“Well, it isn’t nice, is it?” the teacher continued, a bit flustered by my silence. “I mean, one shouldn’t always want to win.”
Youngest Son and I shared a look. What world did this woman inhabit?
“I have a very strong competitive streak,” I told the teacher. “And I must say it has served me very well.”
“Hmm,” the teacher said. “But sometimes, you lose and you should be able to do that without a tantrum.”
Very true. Youngest Son and I had a long conversation about the importance of being a good loser—and winner—on the way home.

Youngest Son always compared himself with his older brothers, four and six years older respectively. What they did, he wanted to do, which was how he ended up playing handball, just like his big brothers.

an early form of handball played by Roman women

Youngest Son was very good at handball—so good even his eldest brother admitted Youngest Son was the true talent of the family.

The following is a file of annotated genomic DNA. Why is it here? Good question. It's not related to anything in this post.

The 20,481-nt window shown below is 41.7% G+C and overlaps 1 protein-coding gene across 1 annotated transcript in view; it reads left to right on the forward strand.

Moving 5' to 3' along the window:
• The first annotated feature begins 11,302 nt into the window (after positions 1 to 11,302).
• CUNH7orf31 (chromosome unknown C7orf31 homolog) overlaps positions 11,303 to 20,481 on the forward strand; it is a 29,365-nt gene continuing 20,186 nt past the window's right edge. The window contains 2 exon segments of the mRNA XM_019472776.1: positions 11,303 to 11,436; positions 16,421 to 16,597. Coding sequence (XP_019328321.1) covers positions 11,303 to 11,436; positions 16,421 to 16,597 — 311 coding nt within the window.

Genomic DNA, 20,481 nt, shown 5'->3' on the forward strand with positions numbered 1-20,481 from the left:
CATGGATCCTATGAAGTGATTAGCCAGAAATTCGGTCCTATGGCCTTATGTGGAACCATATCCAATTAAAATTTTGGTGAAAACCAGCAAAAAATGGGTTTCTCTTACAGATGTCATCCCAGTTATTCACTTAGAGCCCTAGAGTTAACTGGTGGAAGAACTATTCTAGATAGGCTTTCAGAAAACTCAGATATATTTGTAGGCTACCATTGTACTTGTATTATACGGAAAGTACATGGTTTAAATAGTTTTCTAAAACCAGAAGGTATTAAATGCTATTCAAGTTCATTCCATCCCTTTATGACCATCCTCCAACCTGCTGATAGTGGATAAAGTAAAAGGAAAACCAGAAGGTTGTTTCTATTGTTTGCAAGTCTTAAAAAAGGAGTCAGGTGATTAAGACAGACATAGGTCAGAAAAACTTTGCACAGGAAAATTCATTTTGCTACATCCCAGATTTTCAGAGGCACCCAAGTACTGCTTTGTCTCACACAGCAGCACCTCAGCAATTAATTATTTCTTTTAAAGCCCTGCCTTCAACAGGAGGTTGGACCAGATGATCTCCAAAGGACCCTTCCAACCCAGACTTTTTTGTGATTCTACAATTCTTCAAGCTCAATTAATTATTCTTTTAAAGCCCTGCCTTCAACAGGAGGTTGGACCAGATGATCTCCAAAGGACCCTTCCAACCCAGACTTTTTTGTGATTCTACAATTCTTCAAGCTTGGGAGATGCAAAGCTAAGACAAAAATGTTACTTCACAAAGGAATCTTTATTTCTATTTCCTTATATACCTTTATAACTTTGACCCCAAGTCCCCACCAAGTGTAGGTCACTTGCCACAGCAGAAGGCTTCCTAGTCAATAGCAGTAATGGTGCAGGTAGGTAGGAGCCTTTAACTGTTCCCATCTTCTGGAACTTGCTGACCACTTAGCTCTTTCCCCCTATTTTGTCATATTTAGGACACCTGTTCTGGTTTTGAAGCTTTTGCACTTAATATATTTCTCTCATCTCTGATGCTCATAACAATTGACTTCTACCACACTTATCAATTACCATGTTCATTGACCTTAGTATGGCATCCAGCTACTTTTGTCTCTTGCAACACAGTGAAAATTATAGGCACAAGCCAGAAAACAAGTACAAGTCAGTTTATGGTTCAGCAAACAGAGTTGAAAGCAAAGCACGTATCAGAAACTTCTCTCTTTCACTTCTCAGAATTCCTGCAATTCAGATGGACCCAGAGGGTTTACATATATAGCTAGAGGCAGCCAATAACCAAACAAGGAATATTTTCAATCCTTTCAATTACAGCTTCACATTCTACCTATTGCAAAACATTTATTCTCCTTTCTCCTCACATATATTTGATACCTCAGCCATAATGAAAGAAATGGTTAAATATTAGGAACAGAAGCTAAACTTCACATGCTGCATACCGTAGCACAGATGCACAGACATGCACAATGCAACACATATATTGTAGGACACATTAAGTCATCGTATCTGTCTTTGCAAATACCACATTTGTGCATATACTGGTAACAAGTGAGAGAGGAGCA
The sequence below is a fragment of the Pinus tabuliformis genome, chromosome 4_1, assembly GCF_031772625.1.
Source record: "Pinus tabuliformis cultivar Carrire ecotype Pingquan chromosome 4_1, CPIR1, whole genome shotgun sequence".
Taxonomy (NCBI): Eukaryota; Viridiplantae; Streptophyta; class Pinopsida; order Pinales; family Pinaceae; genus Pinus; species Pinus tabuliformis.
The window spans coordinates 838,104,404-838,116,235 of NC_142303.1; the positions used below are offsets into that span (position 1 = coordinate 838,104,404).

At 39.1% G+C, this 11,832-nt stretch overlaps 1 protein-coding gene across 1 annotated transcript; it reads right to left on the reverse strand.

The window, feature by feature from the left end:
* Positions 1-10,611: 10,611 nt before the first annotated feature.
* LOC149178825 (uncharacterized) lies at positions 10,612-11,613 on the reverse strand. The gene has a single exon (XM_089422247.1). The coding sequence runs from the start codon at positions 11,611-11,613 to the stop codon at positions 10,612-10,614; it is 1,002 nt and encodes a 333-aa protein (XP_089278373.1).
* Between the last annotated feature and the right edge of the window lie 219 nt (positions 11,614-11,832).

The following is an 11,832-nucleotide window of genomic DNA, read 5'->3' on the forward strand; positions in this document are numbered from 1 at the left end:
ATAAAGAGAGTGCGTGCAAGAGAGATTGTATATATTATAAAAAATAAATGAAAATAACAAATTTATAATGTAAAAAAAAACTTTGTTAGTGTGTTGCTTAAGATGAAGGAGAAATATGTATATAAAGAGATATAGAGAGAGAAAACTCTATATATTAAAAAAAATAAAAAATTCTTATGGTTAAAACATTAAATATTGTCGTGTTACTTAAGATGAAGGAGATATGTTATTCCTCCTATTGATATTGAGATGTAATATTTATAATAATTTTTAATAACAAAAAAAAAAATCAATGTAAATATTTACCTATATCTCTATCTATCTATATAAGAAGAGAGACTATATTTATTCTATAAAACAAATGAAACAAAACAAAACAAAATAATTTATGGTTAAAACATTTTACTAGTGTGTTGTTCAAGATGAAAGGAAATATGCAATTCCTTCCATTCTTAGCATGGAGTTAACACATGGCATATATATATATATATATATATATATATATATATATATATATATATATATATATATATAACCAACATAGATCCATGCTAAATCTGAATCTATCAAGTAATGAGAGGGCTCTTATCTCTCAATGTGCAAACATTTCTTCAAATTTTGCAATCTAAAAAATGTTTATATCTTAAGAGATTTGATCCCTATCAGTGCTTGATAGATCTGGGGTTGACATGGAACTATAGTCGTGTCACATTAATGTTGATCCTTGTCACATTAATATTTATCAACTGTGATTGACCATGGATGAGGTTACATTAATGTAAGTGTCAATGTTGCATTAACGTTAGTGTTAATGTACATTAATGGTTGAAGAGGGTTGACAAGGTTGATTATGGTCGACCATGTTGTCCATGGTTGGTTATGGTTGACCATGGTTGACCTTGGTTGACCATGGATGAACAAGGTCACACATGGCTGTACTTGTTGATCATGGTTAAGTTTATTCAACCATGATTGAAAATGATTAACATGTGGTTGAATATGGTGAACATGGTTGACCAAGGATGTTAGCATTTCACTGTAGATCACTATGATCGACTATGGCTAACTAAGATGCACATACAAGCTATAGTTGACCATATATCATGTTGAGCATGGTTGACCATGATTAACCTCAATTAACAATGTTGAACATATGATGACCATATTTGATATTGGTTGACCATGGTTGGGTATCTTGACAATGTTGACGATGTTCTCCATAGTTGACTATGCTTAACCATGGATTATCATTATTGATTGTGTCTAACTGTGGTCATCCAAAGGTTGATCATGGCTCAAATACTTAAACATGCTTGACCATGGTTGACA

Youngest Son was also very dedicated. He practised and practised, he never missed a training. When he was thirteen or so, he was recruited by one of the more successful teams in our region. The only problem was their training was in another city than the one we lived in. But he really, really wanted to do this—he was aiming high, for the Olympic team—and we agreed he could change teams, assuming his school grades did not suffer.

“already the ancient Greeks played handball” – well, sort of

For two years, he would rush home from school, eat, take his bike to the railway station, take the train to the next city, hop on a bus that took him to the training centre, train for two hours and do it all in reverse, twice a week at minimum with games in the weekends. What time he had left, he dedicated to his schoolwork. Let’s just say his competitive streak was helping him go after his dream.